2018 is set to be the year that the arcade racer careens back into view, but while the tyre smoke billows from Burnout Paradise Remastered, or the sand and mud spews out beneath the wheels of the unusual sounding Onrush, it’s the white knuckle, roof-of-the-tunnel-riding, missile-swarming future racing of GRIP that could be the genre’s most important racer of the year.
There’s history here. The spiritual, nay, unequivocal successor to the PS1’s Rollcage – which, alongside Wipeout, paved the way for the techno-futurist racers of the modern era – has been a long time coming, with the wounds of a failed Kickstarter slowly erased by a successful stay in Early Access.
Launching yourself from the grid for the first time, it’s clear that there’ve been some changes since the original Rollcage. The racing is weightier, grittier, and more tactile than before, with each of the vehicles handling with some realistic heft that matches their huge armoured bodies and over-sized tyres. The vehicle designs still mean that they can run no matter which way up they are – I can’t help but always think of the revered radio-controlled Tyko Rebound when I think about Rollcage – and you’ll appreciate that fact when you’ve been flipped through the air or dropped from the roof of a tunnel at insane speeds.
There’s an array of offensive and defensive weaponry which turn each race into a warzone, and you’ll need to make use of them if you have any hope of finishing in the top three. From the rear-facing Aegis shield through to the cluster of Hydra missiles, there’s plenty of different ways to engage with your opponents, while certain more unique weapons like Time Warp will be returning from Rollcage.
While you’re constantly trying to gain the upper hand over your opponents it seems as though game director Chris Mallinson doesn’t quite want you to race off into the sunset. “The nice thing about [Time Warp] and our catch-up system,” he explains, “is that it keeps the pack together, it keeps things exciting, and I think that’s the main draw of the game, just the chaos in large numbers. You can’t have that when you’re isolated!”
You’ve got two separate power-up slots, and there’s an extra layer of tactics to when you use them thanks to a charging system that the team are still working on. If you’ve got two pick-ups in your slots you’re able to charge one of them in order to unleash either a more powerful version of it or to activate an alternate firing mode, which excitingly gives races even more of an element of the unknown.
There are 18 tracks in total, with that number being boosted by being able to race some of them in reverse, and so you’ll be careening through a mix of wild futuristic landscapes and neon-strewn industrial cities. Tracks are littered with weapon pick-ups, speed pads and launch pads, with that last one allowing you to jump from floor to ceiling or from one wall to the other, which can help in the search for the perfect racing line or attempts to evade another racer.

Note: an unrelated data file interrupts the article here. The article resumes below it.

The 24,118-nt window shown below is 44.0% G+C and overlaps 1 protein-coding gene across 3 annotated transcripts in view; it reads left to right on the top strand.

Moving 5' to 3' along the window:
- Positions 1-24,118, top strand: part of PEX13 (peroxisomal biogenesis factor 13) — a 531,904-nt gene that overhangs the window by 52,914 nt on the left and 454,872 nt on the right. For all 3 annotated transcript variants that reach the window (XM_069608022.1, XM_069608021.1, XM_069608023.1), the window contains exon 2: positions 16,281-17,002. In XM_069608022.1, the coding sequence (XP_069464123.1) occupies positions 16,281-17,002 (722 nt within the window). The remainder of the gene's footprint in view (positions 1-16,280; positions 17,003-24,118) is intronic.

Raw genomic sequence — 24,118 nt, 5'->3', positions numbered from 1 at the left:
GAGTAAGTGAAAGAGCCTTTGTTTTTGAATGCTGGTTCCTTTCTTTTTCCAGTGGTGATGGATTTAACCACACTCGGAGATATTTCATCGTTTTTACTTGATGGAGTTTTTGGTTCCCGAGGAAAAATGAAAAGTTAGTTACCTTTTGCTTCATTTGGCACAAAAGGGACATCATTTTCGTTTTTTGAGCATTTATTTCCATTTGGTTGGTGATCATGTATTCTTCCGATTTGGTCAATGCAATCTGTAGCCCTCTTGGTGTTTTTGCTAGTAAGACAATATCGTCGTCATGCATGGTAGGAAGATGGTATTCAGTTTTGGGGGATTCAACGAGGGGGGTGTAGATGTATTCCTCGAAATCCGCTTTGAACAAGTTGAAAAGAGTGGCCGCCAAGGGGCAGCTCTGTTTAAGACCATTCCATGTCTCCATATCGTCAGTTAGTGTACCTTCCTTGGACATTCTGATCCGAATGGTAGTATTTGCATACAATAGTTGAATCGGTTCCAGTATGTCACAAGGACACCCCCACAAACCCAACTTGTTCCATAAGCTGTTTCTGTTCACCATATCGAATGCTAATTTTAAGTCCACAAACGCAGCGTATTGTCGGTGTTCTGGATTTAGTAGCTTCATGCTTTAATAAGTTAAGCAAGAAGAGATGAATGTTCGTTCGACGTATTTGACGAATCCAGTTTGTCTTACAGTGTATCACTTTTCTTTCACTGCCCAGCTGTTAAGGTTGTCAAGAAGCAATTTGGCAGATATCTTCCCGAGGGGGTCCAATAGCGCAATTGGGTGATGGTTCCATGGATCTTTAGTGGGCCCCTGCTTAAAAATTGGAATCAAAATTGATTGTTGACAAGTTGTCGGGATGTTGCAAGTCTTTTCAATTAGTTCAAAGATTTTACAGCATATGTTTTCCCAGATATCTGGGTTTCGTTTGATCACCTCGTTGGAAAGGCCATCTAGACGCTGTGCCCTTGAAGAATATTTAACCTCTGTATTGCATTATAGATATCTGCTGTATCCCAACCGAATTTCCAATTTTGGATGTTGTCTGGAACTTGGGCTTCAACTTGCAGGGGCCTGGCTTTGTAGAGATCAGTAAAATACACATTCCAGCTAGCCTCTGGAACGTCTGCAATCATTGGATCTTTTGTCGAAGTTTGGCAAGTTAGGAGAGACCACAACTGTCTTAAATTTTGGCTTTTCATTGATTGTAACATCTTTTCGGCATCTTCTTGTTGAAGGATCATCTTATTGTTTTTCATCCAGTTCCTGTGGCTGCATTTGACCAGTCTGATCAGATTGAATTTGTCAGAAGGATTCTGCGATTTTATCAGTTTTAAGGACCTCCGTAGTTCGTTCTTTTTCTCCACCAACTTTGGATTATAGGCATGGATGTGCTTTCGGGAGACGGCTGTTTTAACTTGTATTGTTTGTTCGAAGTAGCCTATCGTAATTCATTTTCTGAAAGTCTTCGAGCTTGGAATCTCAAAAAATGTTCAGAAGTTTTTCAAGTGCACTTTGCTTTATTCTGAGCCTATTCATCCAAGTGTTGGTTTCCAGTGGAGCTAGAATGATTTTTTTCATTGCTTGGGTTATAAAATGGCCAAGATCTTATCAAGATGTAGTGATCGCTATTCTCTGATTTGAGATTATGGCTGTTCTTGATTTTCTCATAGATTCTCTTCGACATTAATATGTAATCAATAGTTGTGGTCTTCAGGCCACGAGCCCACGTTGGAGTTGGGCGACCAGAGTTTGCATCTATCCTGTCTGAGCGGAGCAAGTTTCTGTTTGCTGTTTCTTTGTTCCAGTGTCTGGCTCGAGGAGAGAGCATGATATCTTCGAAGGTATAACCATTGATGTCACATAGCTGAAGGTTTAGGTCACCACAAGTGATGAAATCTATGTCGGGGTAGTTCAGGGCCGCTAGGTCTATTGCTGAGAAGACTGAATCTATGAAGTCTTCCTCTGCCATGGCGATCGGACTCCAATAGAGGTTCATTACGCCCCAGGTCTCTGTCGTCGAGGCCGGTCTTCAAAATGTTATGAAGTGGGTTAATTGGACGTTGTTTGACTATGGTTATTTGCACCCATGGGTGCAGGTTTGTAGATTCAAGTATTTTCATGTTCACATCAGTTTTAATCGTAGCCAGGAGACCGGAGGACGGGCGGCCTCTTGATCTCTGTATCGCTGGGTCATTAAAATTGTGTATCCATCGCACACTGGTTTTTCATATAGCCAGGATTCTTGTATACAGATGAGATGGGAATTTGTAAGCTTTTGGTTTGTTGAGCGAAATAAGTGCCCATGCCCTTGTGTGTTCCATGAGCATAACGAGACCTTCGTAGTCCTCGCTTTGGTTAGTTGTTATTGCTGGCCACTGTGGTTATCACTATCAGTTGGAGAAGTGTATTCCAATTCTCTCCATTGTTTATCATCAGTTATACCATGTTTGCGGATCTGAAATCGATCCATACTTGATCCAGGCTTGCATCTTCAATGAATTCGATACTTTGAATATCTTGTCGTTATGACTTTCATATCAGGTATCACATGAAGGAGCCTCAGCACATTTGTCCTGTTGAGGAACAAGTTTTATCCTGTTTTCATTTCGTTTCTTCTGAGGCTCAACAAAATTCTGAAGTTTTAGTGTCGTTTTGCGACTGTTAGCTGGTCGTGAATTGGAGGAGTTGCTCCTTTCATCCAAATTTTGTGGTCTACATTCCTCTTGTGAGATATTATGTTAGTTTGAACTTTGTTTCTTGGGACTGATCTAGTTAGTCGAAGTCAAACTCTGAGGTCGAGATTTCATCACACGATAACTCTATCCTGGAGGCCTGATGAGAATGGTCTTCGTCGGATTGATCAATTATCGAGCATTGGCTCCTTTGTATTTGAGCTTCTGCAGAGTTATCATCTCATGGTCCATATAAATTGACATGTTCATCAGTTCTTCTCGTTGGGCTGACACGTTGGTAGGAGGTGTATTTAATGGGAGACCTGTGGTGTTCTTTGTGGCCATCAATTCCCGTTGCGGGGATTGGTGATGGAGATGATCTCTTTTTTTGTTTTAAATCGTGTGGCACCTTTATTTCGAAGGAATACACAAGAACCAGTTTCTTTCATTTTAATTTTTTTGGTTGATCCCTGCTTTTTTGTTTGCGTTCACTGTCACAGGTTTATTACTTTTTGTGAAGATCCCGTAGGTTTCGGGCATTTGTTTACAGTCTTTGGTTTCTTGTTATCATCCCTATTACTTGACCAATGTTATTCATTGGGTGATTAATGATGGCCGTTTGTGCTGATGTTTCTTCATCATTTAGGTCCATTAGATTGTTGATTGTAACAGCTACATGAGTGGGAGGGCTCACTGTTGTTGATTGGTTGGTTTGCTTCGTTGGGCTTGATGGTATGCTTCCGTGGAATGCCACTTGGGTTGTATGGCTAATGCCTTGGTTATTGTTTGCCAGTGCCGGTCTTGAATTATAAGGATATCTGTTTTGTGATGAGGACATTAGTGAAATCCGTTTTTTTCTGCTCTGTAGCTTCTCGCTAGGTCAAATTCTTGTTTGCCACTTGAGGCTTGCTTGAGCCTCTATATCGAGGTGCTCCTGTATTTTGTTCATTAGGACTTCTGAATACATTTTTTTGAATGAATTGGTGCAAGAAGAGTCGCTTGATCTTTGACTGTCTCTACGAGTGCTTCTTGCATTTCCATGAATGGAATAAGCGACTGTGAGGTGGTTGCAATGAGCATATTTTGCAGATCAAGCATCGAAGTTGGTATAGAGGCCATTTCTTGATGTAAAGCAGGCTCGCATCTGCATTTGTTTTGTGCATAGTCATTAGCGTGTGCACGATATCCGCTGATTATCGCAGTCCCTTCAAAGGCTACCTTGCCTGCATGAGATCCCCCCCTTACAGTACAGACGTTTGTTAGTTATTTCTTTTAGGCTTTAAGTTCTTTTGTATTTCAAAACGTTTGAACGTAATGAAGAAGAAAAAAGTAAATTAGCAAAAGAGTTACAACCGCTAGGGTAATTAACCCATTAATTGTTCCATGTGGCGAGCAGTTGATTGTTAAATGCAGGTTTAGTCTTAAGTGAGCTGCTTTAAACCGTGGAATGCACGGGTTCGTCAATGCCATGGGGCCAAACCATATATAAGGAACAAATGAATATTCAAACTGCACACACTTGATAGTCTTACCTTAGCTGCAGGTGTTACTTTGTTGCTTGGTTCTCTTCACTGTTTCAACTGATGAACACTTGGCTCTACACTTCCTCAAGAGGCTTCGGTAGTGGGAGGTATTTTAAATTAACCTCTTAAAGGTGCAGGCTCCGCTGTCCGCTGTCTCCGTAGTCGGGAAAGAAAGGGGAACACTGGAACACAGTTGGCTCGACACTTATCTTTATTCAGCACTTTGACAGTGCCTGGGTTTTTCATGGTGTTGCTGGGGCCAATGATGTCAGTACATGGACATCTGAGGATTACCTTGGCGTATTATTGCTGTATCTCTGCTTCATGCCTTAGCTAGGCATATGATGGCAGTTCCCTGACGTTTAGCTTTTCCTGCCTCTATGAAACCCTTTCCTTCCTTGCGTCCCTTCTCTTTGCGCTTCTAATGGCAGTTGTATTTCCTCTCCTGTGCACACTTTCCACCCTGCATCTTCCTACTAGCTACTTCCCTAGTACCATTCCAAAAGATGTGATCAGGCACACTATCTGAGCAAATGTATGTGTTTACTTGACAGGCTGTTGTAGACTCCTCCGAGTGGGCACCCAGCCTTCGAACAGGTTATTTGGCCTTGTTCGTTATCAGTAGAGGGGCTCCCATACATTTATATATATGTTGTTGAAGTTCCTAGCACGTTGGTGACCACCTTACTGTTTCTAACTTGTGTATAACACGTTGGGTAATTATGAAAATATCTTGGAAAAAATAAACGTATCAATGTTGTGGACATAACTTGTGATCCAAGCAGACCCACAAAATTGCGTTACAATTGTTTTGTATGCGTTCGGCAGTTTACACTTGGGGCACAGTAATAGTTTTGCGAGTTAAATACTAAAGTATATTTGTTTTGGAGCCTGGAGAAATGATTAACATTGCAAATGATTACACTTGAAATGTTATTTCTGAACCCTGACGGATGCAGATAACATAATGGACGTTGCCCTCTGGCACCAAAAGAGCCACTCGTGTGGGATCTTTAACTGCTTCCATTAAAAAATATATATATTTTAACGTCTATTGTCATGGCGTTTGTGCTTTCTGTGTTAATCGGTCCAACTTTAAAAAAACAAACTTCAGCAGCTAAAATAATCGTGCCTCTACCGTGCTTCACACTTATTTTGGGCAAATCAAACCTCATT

As fans of the original would hope, the new soundtrack is full of all the pounding trance-techno and drum and bass you could possibly hope for, and it fits perfectly with the gritty futurist racing, with artists like Kevin Greenlee and Xtigma bringing some authenticity to the roster. Chris said, “I spent a lot of time contacting artists, and I think we did a good job grabbing newcomers as well as trying to get people from the original games to jump onboard.”
Update 04/05: We’ve now been informed that Dom & Roland are no longer involved with GRIP’s soundtrack.
Despite GRIP still being a little way off, it’s looking fast, fun and fluid, with the game set to run at 60fps on PS4 and Xbox One, while the Switch version will be hitting a more modest 30fps. No matter what you’re playing on, the game will have a fully featured campaign mode, as well as a host of casual and competitive modes which you can tackle both online and via local split-screen. Additionally, all future DLC will be entirely free, helping to keep the community together.
The campaign mode is also going to play host to a dedicated rivalry system, similar to the ideas we’ve seen with the Shadow of Mordor’s Nemesis system or the TOCA games for those of a certain age. You’ll build up a passionate dislike for certain AI drivers who are set to throw themselves into their heel role with verve. Chris revealed, “In early access we’ve had some players create natural rivalries [with AI opponents] because it feels like they shoot you more, they bump into you more so you’re like ‘I hate that guy!’ We’re trying to amplify that in the campaign.”
There’s no doubt that this has been a labour of love for the team, but particularly for Chris it’s a personal thing; “The reason why I started development on this game was that I loved Rollcage, and I played a lot of Rollcage Stage II as a kid. I was looking for a sequel for Stage II and there wasn’t any news about it, so I contacted my business partner Rob [Baker] who was a programmer on the previous two Rollcage games – he’s got pedigree for racing games – and we started the project!
“It was kind of a random thing. It was a passion project that we started working on, the first trailer got a bunch of hits, and we were like, ‘You know what, maybe there’s something there!’ so we kept going with it.”
While last year’s Wipeout Omega Collection returned the futuristic arcade racer to the forefront of people’s minds, it wasn’t a fresh new entry for a beloved series. Whether it’s wearing the Rollcage name or not, GRIP is, and it stands poised to bring some much needed heft, carnage and eyeball-drying speed to modern race fans.